The Herb of the Month for January 2021 is Parsley Petroselinum
Parsley, a biennial, grows to about 15” or even taller in full sun or partial shade using moist but well drained soil. There are three different types to choose from:
- Crispum is a common, curly leaf parsley, mostly used for garnish.
- Neapolitanum (also known as Italian parsley) is a flat-leafed parsley. It usually has a deeper green coloration and also a good strong flavor which is excellent for cooking.
- Tuberosum is an edible root vegetable.
All of these varieties with different cultivar possibilities are offered as seeds or plants for the home gardener. They can be interplanted in beds or containers, and the shorter varieties may even make a lovely border in the garden.
In our kitchens, either leafy type will make a lovely garnish adding to eye appeal and heighten the flavor of the dish. But that is not its only virtue! It is a nutritional powerhouse of minerals and vitamins such as iron, calcium, vitamins K, A, B12, C, and folic acid. Its dark colors also indicate that it is a good source of flavonoids and antioxidants.
This useful herb from the Mediterranean region has been in our gardens for at least 2000 years. The Greeks considered it both sacred and evil. Warriors fed it to their horses to strengthen them. The Greeks also presented parsley to winning athletes and placed sprigs on the tombs of the dead.
It was likely popularized by Charles the Great who had it cultivated all over his property.
Parsley pairs well with tomato dishes, fish, vegetables, eggs, and salads. It is often added to soups just before serving.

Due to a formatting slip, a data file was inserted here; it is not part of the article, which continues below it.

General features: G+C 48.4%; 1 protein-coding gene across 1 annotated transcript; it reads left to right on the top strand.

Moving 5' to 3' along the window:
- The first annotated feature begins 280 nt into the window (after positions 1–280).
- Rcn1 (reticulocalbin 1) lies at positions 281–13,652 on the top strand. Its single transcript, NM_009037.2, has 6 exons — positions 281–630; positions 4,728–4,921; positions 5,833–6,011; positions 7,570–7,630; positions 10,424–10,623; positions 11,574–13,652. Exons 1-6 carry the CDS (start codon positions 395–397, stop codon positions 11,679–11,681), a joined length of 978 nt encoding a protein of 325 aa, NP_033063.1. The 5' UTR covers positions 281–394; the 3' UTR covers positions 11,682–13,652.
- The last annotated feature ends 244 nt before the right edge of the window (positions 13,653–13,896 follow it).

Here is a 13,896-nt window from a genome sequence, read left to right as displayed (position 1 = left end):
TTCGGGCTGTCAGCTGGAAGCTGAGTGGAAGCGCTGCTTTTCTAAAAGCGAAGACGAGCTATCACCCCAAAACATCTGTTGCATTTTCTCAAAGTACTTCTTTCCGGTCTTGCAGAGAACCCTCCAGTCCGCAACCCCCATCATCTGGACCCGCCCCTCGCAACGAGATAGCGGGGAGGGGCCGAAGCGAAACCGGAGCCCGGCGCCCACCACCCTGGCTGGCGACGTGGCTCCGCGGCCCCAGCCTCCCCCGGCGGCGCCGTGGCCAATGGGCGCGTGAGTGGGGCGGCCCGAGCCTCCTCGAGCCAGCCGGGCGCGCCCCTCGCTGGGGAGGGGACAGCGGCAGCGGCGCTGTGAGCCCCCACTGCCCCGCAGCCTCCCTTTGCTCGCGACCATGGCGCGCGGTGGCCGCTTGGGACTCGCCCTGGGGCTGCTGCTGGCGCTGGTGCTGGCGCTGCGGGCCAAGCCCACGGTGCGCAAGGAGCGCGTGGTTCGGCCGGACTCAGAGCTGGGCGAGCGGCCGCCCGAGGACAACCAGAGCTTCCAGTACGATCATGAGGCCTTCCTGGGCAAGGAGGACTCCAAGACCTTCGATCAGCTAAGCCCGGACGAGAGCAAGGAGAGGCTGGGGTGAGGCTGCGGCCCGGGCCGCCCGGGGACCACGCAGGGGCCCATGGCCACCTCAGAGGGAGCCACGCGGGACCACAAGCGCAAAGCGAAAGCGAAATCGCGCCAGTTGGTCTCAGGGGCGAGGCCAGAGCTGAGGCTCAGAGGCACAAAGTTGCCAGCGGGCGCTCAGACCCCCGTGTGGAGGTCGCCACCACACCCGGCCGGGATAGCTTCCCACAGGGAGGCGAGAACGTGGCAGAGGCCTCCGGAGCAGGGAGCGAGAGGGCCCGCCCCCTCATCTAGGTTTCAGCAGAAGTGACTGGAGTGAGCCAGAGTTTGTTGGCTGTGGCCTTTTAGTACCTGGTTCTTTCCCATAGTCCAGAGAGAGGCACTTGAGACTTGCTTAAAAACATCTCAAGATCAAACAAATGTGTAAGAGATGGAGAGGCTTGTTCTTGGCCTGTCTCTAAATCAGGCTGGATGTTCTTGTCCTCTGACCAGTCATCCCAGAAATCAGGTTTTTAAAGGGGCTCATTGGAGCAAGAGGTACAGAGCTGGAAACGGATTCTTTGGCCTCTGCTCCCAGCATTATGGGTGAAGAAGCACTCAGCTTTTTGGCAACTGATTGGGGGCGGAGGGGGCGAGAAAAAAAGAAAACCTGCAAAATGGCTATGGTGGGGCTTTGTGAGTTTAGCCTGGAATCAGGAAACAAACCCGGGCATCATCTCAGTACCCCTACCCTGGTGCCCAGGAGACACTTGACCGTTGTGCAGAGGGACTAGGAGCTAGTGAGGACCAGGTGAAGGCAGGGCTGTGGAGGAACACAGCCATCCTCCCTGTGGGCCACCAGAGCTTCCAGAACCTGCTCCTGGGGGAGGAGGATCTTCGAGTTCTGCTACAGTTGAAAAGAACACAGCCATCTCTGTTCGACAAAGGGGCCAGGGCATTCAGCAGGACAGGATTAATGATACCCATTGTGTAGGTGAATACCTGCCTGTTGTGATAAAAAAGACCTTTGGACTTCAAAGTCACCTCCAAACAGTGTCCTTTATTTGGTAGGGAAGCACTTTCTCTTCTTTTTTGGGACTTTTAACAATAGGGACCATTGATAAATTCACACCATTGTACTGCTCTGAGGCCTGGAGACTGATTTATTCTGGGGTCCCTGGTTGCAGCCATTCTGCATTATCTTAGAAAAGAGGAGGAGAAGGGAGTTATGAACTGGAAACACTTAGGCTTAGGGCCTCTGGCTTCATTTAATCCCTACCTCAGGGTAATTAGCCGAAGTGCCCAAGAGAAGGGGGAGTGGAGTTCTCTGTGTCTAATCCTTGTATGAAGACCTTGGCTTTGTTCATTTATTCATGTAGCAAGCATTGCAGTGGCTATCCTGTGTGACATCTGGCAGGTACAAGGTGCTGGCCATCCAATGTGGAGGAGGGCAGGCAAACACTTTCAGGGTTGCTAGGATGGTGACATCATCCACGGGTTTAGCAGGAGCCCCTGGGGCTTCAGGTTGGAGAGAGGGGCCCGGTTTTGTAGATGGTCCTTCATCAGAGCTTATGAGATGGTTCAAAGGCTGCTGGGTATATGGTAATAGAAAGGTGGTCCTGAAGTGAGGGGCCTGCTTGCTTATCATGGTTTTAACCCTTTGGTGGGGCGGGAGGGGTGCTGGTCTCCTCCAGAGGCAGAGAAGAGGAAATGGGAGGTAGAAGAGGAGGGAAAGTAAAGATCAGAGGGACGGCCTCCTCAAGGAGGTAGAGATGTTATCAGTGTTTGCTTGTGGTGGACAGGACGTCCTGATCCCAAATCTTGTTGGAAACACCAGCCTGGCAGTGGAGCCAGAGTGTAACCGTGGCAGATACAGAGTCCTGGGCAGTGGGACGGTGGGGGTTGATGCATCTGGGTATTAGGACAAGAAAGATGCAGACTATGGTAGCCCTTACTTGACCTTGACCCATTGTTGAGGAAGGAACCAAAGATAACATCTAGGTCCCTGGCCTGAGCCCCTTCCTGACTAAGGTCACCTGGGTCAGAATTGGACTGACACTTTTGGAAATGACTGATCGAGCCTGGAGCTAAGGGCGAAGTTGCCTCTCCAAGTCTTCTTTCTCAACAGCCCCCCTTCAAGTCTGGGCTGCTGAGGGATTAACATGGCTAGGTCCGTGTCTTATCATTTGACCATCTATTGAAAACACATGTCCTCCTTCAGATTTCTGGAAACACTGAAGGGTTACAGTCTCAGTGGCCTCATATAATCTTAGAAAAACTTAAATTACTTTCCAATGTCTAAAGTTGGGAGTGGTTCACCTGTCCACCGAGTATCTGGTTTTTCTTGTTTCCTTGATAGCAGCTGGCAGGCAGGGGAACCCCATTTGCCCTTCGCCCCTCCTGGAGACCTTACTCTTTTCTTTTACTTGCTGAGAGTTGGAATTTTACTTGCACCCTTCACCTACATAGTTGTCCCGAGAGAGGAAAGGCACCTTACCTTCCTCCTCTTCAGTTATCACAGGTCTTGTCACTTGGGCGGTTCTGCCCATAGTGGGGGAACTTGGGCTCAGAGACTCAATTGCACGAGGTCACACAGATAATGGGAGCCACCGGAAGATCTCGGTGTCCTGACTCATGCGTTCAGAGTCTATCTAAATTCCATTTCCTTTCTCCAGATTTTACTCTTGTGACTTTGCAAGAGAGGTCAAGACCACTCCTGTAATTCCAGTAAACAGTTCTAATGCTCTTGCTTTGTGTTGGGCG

Pesto with Parsley
- 1 cup parsley
- 1-2 Tablespoon pine nuts or walnuts
- 1 teaspoon lemon juice or 1/8 teaspoon citric acid
- 1 clove garlic
- ¼ cup fresh Parmesean
- ¼ cup extra virgin olive Oil
- Combine in a processer and serve with hearty bread or crackers.
- Use your favorite type of potato, small red or white. Wash the potatoes and place them in a pot of water, bringing them to a boil until tender when tested with a fork.
- In a skillet, saute onions in olive oil, adding some salt and pepper. Reserve the washed, dried, and then chopped bunch of parsley. Use only the leaves.
- Next, add potatoes into the onions and stir, add the parsley leaves and mix well after adjusting your seasoning. Serve as a nutritious side.
Tabbouleh with Parsley
- 1 cup Bulgur wheat
- 3 tablespoon quinoa
- 1 ½ cup broth
- 1 cup or more of parsley chopped
- ⅓ c green onions chopped
- 2 Roma tomatoes chopped
- 1 medium cucumber
- ¼ teaspoon ground cumin
- 2 tablespoons lemon juice to taste
- 3 tablespoons olive oil
- Bring broth to a simmer in a saucepan. Add Bulgur wheat and quinoa, and cook for 12 minutes. Remove from heat to cool and fluff with a fork.
- Add the remainder of the ingredients to the cooked grains. Chill for one or more hours before serving.